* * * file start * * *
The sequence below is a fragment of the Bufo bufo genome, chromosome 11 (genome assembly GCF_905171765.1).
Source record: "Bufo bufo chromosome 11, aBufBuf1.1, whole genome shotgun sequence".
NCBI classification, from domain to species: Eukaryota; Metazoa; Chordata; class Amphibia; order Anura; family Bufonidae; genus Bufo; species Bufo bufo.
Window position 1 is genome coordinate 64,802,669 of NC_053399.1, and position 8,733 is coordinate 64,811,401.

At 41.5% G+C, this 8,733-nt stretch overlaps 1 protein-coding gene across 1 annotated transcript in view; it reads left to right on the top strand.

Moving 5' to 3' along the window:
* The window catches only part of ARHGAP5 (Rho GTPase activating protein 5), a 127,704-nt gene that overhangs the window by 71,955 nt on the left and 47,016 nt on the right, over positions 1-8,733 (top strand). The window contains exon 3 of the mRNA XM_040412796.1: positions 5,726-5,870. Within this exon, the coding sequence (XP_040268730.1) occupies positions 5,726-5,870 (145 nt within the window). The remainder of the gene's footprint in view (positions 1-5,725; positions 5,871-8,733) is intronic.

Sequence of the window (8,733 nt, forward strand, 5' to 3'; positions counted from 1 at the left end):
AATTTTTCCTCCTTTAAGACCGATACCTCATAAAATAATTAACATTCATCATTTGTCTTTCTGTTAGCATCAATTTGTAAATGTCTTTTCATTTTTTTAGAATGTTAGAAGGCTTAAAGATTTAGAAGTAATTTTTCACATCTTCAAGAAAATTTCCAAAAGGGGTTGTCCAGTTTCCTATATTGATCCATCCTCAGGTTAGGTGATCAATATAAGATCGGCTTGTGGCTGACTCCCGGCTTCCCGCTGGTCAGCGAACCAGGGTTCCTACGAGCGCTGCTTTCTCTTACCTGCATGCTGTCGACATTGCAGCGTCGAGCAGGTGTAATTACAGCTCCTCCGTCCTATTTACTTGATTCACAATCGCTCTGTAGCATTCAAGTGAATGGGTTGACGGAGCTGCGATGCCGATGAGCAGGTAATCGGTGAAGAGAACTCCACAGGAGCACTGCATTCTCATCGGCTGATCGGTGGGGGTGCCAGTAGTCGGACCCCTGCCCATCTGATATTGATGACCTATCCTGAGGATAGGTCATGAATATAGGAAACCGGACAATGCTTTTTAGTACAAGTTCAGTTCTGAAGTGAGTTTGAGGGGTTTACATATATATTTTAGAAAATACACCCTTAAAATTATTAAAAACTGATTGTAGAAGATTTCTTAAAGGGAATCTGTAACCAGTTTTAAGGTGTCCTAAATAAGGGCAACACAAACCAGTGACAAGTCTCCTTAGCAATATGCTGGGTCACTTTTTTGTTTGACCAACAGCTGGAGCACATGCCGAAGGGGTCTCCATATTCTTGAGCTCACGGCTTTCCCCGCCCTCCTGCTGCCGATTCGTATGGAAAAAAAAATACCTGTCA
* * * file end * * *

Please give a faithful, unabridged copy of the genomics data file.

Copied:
The sequence below is a fragment of the Bufo bufo genome, chromosome 11 (genome assembly GCF_905171765.1).
Source record: "Bufo bufo chromosome 11, aBufBuf1.1, whole genome shotgun sequence".
NCBI classification, from domain to species: Eukaryota; Metazoa; Chordata; class Amphibia; order Anura; family Bufonidae; genus Bufo; species Bufo bufo.
Window position 1 is genome coordinate 64,802,669 of NC_053399.1, and position 8,733 is coordinate 64,811,401.

At 41.5% G+C, this 8,733-nt stretch overlaps 1 protein-coding gene across 1 annotated transcript in view; it reads left to right on the top strand.

Moving 5' to 3' along the window:
* The window catches only part of ARHGAP5 (Rho GTPase activating protein 5), a 127,704-nt gene that overhangs the window by 71,955 nt on the left and 47,016 nt on the right, over positions 1-8,733 (top strand). The window contains exon 3 of the mRNA XM_040412796.1: positions 5,726-5,870. Within this exon, the coding sequence (XP_040268730.1) occupies positions 5,726-5,870 (145 nt within the window). The remainder of the gene's footprint in view (positions 1-5,725; positions 5,871-8,733) is intronic.

Sequence of the window (8,733 nt, forward strand, 5' to 3'; positions counted from 1 at the left end):
AATTTTTCCTCCTTTAAGACCGATACCTCATAAAATAATTAACATTCATCATTTGTCTTTCTGTTAGCATCAATTTGTAAATGTCTTTTCATTTTTTTAGAATGTTAGAAGGCTTAAAGATTTAGAAGTAATTTTTCACATCTTCAAGAAAATTTCCAAAAGGGGTTGTCCAGTTTCCTATATTGATCCATCCTCAGGTTAGGTGATCAATATAAGATCGGCTTGTGGCTGACTCCCGGCTTCCCGCTGGTCAGCGAACCAGGGTTCCTACGAGCGCTGCTTTCTCTTACCTGCATGCTGTCGACATTGCAGCGTCGAGCAGGTGTAATTACAGCTCCTCCGTCCTATTTACTTGATTCACAATCGCTCTGTAGCATTCAAGTGAATGGGTTGACGGAGCTGCGATGCCGATGAGCAGGTAATCGGTGAAGAGAACTCCACAGGAGCACTGCATTCTCATCGGCTGATCGGTGGGGGTGCCAGTAGTCGGACCCCTGCCCATCTGATATTGATGACCTATCCTGAGGATAGGTCATGAATATAGGAAACCGGACAATGCTTTTTAGTACAAGTTCAGTTCTGAAGTGAGTTTGAGGGGTTTACATATATATTTTAGAAAATACACCCTTAAAATTATTAAAAACTGATTGTAGAAGATTTCTTAAAGGGAATCTGTAACCAGTTTTAAGGTGTCCTAAATAAGGGCAACACAAACCAGTGACAAGTCTCCTTAGCAATATGCTGGGTCACTTTTTTGTTTGACCAACAGCTGGAGCACATGCCGAAGGGGTCTCCATATTCTTGAGCTCACGGCTTTCCCCGCCCTCCTGCTGCCGATTCGTATGGAAAAAAAAATACCTGTCA